Issued in Washington, D.C., on June 25, 1941, the carmine 6-cent value airmail stamp was the first in the Transport Plane Series. It paid the six-cents-per-ounce domestic airmail rate (within the continental U.S. including Alaska) which had been in effect since July 1, 1934. It also paid the airmail rate to Canada, which was charged the same rate as U.S. domestic airmail during this period.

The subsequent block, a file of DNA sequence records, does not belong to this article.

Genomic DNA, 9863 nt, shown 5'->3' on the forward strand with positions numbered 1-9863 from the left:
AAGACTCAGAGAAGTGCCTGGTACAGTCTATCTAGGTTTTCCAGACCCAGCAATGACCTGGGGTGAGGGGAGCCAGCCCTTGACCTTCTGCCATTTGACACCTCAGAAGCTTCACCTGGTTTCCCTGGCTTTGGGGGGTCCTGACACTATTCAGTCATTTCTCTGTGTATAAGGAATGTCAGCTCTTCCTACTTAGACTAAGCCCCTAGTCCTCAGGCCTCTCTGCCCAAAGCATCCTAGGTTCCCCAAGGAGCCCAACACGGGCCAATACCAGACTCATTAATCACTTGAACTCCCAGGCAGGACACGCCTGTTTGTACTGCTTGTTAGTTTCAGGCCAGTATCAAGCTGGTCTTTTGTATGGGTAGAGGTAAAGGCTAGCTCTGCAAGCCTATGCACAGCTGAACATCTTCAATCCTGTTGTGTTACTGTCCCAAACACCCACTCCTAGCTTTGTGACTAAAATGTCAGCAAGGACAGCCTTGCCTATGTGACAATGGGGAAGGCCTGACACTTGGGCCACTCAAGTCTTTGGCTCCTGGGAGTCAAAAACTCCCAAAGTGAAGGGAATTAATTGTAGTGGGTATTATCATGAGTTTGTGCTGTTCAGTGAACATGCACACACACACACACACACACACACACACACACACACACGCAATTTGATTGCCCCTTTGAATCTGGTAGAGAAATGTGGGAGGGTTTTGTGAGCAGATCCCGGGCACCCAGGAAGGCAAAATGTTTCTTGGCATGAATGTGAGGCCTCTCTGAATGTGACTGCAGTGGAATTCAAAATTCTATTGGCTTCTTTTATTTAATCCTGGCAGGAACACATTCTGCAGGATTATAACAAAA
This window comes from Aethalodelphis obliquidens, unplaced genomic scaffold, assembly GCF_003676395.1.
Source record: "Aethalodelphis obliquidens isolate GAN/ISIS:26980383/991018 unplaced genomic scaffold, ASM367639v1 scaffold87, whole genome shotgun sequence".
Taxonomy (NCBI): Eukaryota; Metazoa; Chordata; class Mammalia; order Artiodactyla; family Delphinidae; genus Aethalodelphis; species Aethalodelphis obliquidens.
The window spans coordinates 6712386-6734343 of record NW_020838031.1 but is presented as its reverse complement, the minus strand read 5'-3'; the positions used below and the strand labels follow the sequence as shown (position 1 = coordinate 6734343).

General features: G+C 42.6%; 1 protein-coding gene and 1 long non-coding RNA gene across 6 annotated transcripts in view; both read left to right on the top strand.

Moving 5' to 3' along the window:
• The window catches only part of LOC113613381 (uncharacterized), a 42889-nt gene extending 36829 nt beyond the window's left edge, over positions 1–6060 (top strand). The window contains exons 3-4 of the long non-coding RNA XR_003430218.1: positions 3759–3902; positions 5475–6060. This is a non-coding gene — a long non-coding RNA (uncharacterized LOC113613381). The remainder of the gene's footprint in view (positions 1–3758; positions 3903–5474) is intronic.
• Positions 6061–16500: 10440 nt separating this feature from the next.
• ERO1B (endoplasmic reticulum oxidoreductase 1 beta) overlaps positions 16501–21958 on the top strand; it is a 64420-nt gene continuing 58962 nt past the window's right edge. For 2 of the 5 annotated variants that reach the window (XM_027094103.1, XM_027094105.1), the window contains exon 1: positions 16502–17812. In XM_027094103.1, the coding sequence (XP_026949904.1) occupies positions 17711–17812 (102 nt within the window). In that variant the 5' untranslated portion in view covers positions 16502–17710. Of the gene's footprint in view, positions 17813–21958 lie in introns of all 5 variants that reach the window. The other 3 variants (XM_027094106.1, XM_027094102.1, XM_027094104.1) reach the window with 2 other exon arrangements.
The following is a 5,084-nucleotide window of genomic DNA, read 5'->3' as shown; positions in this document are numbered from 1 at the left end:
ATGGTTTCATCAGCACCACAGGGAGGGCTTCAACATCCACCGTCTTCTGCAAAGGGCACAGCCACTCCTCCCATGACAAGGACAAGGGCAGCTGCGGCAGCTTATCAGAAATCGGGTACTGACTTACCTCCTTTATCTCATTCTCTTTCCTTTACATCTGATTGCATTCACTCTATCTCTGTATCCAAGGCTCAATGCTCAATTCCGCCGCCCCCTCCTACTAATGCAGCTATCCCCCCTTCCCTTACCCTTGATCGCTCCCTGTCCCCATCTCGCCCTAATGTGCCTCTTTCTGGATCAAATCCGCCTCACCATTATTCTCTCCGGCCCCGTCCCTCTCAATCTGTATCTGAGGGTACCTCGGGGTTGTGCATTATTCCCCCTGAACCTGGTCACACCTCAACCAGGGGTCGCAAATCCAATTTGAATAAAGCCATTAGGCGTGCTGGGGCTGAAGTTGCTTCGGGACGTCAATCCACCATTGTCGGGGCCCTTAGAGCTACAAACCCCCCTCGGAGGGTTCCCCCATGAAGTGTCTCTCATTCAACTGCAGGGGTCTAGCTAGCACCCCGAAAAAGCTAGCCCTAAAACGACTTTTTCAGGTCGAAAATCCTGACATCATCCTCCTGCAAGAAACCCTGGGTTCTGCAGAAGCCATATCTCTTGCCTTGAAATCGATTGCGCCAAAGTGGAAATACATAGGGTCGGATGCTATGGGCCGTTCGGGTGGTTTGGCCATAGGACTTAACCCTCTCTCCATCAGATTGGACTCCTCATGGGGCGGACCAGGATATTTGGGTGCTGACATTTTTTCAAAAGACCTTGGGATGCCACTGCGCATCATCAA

Following the U.S. entry into World War II, the 6-cent Transport airmail stamp received increasingly heavier usage. Beginning December 25, 1941, a special military concession airmail rate of six-cents-per-half-ounce became available to or from U.S. Armed Forces personnel stationed outside the continental United States. The civilian airmail rates, which ranged from ten cents to $1.10 per half-ounce, had previously applied. Most of this military-related airmail was sent from (and also to) APOs (Army Post Offices) or FPOs (Fleet Post Offices) both overseas and within the U.S. Over 4 billion, 746 million copies of this 6-cent Transport plane airmail stamp were printed, making it the second largest printing in the history of U.S. airmail stamps.